This scene, where Marissa shoots Trey (I never watched The OC but I’m getting this all from the YouTube description), was where a lot of people were introduced to the artistry of Imogen Heap. Her song “Hide and Seek” stands alone for the British singer, and in this clip, where one character is killing another by choking him, the gunshot by Marissa is justified to the viewers by Heap’s line, “It’s all for the best.”
Live at the Apollo, 1962 opens with Fats Gonder, the emcee of the evening, addressing the Harlem, New York crowd. He says, “So now, ladies and gentlemen, it is Star Time. Are you ready for Star Time?!” He then rattles off a list of Brown’s hits to further bolster the frontman’s larger-than-life persona. After a brief instrumental, the band launches into “I’ll Go Crazy,” which sets the tone for the evening. The band is inhumanly tight and every musician is an absolute slayer on their instrument. I’ll remind you that this was a Wednesday night.
So, as much as I love the concept and the cute album covers, I came, I tried, and I left these doggy playlists behind. It’s back to The Gaslight Anthem on repeat for us.
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“I’m soon recording my debut single and a follow-up EP as well, therefore I’m working much on my writing and production skills. The most useful thing I learned was the practical approach of creating a tidy score for strings musicians.”
Learn more about the Headliners Club program here or tell us about your musical goals so we can pair you with a Soundfly Mentor and get you started right away!
Try to create a space that is free from distractions, especially if you’re easily susceptible to checking social media during down times, like when a session is saving. One way to do this is to just be diligent about taking periodic breaks and working towards a goal before you get to your break. Another way is to shut your wifi off and put your phone on airplane mode when you’re in your home studio.
*note: the previous link containing the full album uninterrupted, was recently taken down, but here’s a track-by-track playlist with the full album. Phew!
As for taking oneself too seriously… If I wasn’t able to make fun of myself, especially considering what I’m trying to do with my life, I don’t think I’d be able to cope. That’s not to say I don’t take anything seriously, because that’s essential too. But at the end of the day, being able to throw your hands up and laugh when a project goes horribly awry, or bringing an attitude of openness and humor onstage, can make space for very magical things to happen out of the blue, and that’s what I love most of all.
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Remember when Jay Z got some celebs and artists like Marina Abramovich, Alan Cumming, and Jim Jarmusch together which a bunch of very lucky fans to film “Picasso Baby: A Performance Art Film” at the PACE Gallery in 2013? Jay Z set out with the stated intention of bringing the arts back together with hip-hop, in a way they had been when Fab 5 Freddy and Madonna were hanging out with Basquiat. But didn’t it feel kind of… forced?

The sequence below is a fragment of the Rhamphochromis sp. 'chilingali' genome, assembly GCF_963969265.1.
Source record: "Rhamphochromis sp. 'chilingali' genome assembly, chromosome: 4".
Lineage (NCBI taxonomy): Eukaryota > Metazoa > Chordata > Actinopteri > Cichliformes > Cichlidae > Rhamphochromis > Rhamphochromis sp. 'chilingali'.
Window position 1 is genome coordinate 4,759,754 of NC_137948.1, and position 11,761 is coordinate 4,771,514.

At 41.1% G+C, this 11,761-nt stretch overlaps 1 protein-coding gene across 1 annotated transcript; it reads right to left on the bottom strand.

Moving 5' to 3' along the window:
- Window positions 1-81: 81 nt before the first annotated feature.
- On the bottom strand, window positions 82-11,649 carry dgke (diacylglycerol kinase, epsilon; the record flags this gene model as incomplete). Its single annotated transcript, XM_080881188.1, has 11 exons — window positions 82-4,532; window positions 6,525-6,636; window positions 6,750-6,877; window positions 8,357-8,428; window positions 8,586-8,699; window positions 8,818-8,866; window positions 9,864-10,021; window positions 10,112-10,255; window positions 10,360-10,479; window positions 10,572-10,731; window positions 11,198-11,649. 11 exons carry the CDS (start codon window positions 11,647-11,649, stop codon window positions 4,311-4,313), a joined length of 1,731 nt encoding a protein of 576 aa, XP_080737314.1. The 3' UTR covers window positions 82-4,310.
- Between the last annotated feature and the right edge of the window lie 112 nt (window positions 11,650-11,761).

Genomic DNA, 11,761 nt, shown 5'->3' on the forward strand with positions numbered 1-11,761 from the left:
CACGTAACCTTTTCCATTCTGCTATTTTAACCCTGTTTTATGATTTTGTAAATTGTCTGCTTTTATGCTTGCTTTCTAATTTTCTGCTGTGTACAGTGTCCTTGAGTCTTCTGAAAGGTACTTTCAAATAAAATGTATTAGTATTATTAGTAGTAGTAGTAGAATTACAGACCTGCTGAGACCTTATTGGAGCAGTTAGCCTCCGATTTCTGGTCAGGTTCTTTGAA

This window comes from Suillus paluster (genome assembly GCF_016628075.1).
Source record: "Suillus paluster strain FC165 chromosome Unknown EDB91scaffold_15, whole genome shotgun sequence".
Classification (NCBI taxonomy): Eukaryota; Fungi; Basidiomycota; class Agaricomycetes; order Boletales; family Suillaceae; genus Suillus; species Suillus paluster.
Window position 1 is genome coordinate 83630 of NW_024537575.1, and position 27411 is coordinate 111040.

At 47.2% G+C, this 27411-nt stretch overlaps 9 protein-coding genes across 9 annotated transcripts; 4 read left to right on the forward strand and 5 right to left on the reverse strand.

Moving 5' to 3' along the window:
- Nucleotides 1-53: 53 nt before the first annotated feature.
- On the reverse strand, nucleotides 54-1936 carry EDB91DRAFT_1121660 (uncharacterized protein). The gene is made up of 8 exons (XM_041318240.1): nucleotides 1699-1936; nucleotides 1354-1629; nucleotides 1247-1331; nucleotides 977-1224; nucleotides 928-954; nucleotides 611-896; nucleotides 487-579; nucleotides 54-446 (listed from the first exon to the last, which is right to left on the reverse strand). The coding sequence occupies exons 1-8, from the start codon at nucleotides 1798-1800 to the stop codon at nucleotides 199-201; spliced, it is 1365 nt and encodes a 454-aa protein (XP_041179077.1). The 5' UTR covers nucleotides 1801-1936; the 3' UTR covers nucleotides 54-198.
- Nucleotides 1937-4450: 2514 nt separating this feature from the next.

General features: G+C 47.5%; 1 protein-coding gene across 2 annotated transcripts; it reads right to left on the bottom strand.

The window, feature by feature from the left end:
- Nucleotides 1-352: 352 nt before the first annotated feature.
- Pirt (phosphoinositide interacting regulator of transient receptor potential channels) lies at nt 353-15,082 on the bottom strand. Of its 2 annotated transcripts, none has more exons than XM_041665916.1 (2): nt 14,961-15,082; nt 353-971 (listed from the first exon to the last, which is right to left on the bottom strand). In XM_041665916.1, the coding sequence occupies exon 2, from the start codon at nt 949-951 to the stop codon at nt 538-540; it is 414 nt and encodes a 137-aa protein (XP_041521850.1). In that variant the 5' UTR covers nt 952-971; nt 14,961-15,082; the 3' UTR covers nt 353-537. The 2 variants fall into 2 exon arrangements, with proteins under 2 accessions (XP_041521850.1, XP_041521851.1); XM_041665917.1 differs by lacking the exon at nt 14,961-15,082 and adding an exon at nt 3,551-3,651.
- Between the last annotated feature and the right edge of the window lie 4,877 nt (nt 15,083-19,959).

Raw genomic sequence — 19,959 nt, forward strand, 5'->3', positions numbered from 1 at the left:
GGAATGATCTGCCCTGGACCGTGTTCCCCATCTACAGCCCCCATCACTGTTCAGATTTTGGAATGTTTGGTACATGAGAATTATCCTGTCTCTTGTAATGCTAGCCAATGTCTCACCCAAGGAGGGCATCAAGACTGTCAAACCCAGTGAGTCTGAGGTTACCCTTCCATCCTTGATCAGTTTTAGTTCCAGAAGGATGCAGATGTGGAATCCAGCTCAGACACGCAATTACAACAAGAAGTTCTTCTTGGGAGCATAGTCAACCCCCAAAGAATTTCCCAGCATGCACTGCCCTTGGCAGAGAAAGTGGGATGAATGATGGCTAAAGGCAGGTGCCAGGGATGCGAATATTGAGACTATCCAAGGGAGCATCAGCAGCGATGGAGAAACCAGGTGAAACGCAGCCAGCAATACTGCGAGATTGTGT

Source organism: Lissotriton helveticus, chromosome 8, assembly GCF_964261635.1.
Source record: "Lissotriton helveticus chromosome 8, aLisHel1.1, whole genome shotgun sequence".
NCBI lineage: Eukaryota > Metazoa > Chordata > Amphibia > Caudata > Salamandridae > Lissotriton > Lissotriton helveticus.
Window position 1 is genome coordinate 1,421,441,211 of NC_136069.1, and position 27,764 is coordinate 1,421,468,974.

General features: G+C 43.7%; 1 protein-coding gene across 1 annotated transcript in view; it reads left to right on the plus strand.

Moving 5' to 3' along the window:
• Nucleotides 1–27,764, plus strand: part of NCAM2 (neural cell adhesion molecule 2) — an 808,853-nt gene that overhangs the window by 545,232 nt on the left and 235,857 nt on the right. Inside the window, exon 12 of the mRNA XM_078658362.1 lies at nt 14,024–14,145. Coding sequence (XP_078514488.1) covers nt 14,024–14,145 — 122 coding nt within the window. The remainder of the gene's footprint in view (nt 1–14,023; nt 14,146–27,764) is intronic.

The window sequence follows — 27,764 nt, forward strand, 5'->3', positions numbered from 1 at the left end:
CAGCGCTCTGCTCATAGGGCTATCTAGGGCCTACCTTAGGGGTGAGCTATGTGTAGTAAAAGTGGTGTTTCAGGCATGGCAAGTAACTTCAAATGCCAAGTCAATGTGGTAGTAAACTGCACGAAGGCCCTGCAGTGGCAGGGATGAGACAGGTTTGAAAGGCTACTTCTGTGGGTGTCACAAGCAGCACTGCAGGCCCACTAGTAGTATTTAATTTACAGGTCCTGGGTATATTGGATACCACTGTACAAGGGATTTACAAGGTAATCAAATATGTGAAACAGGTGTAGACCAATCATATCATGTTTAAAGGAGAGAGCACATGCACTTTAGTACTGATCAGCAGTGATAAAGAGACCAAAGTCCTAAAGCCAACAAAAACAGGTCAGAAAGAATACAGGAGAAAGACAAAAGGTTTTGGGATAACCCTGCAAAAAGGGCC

Julia Wolfe is an American composer whose music has been described by the Wall Street Journal as having “long inhabited a terrain of its own, a place where classical forms are recharged by the repetitive patterns of minimalism and the driving energy of rock.” Need I say any more?! Only perhaps that she too has won a Pulitzer Prize! Her incredible work Anthracite Fields picked up the award back in 2014. A founding member of the internationally renowned contemporary ensemble Bang On a Can, Wolfe has won more awards to mention and has worked with icons such as John Cage and Colin Curry, among countless others in performance. Julia Wolfe is a serious household name and continues to create ground-breaking work.
We all have our unique interests — mine in particular are quite diverse — so I encourage you to make a list of your own favorite multidisciplinary blogs, but to get you started, here are 10 of my favorite blogs, musical and otherwise, that continually inspire my writing process.
The ancient Greeks figured out that if you have a bunch of strings, it sounds really good if you tune them according to the frequency ratios you get from the natural overtone series. In such tuning systems, you get all your notes by picking a starting frequency, and then multiplying or dividing it by whole numbers. The good-sounding (to Western people) note combinations are the ones derived from the lowest harmonics — the ones that have you multiplying or dividing by the smallest prime factors: two, three, and five.
As I mentioned before, streaming services ingest about 20,000 new songs every single day, and the classification of those songs is still a manual process. We can accurately classify all songs before they are ingested into a music catalog so that they can be part of the recommendation and discovery algorithms immediately. More importantly, we can identify duplicate songs, erroneous artist profiles, and many other things.